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Parish of Dunbog

A historical perspective, drawn from the Ordnance Gazetteer of Scotland: A Survey of Scottish Topography, Statistical, Biographical and Historical, edited by Francis H. Groome and originally published in parts by Thomas C. Jack, Grange Publishing Works, Edinburgh between 1882 and 1885.

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1791-99: Dunbog
1834-45: Dunbog

Dunbog, a parish of NW Fife, whose church stands 3¾ miles E by S of the station and post-town Newburgh. Bounded NW by the Firth of Tay, NE by Flisk, the Ayton section of Abdie, and Creich, SE by Monimail, and SW by the main body of Abdie, the parish has an utmost length from NW to SE of 35/8 miles, a varying breadth of 3 furlongs and 2½ miles, and an area of 2396½ acres, of which 1½ are 'inks' and 70¾ foreshore. From a shore-line, 7½ furlongs in extent, the surface rises rapidly to 400 feet at Higham and 707 on Dunbog Hill, the former of which eminences is cultivated to the top, and commands a superb view of the basin and screens of the Tay, of lower Strathearn, and of the frontier Grampians, whilst the southern is uncultivated and almost barren. The valley between contains the hamlet and the church, and is traversed by the road from Newburgh to Cupar. The rocks are mainly eruptive; and the soil in a few fields is argillaceous, but mostly is a shallow rich black mould, resting on either rock or gravel. About 1820 acres are arable, and 30 or so are under wood. Dunbog House, belonging to the Earl of Zetland, occupies the site of a preceptory of the monks of Balmerino; and is alleged, but not on good authority, to have been built by Cardinal Bethune. Collairney Castle is a ruin. In the presbytery of Cupar and synod of Fife, Dunbog includes, quoad sacra, portions of Abdie and Flisk; the living is worth £345. The church, built in 1803, contains 240 sittings; and a public school, with accommodation for 120 children, had (1880) an average attendance of 76, and a grant of £58, 9s. Valuation (1882) £3799, 2s. 11d. Pop. of civil parish (1831) 197, (1861) 207, (1871) 220; of q. s. parish (1871) 395, (1881) 386.—Ord. Sur., sh. 48, 1868.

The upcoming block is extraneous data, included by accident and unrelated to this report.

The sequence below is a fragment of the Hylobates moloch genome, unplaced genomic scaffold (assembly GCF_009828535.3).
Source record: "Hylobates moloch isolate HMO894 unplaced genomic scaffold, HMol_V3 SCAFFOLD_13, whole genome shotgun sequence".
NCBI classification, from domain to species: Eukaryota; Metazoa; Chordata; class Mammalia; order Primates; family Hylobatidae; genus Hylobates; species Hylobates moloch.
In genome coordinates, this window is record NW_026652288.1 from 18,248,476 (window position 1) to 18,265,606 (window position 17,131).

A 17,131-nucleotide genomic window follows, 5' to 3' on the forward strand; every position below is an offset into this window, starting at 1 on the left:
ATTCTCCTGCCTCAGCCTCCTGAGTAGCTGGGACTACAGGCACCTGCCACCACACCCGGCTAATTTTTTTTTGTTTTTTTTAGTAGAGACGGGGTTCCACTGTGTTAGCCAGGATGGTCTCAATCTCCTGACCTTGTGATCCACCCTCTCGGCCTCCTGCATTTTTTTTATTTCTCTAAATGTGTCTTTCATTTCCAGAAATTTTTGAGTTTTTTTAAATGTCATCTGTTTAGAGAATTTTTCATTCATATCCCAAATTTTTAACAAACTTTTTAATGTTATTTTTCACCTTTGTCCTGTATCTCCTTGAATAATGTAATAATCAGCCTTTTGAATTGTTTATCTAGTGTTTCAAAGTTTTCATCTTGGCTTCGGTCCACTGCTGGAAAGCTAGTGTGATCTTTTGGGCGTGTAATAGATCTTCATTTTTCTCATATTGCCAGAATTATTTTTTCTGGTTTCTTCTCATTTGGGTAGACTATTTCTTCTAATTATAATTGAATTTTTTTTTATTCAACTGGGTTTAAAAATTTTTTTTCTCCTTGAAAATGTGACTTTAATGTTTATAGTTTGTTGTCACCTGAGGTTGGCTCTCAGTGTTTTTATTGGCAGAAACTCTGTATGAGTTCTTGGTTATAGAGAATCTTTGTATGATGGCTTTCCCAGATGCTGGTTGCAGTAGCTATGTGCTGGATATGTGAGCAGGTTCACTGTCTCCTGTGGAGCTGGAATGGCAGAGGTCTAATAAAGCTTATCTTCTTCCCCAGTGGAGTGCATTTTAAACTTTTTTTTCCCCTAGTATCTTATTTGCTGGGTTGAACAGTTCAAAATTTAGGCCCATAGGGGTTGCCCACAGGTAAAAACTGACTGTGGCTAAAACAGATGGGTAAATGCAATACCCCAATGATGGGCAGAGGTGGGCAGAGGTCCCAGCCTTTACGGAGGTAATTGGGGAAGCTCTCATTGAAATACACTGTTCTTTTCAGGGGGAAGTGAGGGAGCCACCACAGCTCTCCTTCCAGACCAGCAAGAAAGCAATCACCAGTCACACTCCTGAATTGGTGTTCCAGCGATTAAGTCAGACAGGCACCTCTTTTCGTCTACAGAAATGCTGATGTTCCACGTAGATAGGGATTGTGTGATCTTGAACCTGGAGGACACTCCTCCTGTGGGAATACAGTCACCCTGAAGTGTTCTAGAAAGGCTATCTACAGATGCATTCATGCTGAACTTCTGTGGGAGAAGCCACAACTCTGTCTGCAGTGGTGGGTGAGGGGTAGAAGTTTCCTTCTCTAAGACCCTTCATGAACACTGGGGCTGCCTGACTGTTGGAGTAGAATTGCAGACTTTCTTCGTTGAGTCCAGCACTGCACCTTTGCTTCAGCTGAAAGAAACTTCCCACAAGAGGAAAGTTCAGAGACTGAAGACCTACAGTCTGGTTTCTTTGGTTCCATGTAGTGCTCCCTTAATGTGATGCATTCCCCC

An accompanying 19th C. Ordnance Survey map is available, or use the map tab to the right of this page.

Note: This text has been made available using a process of scanning and optical character recognition. Despite manual checking, some typographical errors may remain. Please remember this description dates from the 1880s; names may have changed, administrative divisions will certainly be different and there are known to be occasional errors of fact in the original text, which we have not corrected because we wish to maintain its integrity. This information is provided subject to our standard disclaimer

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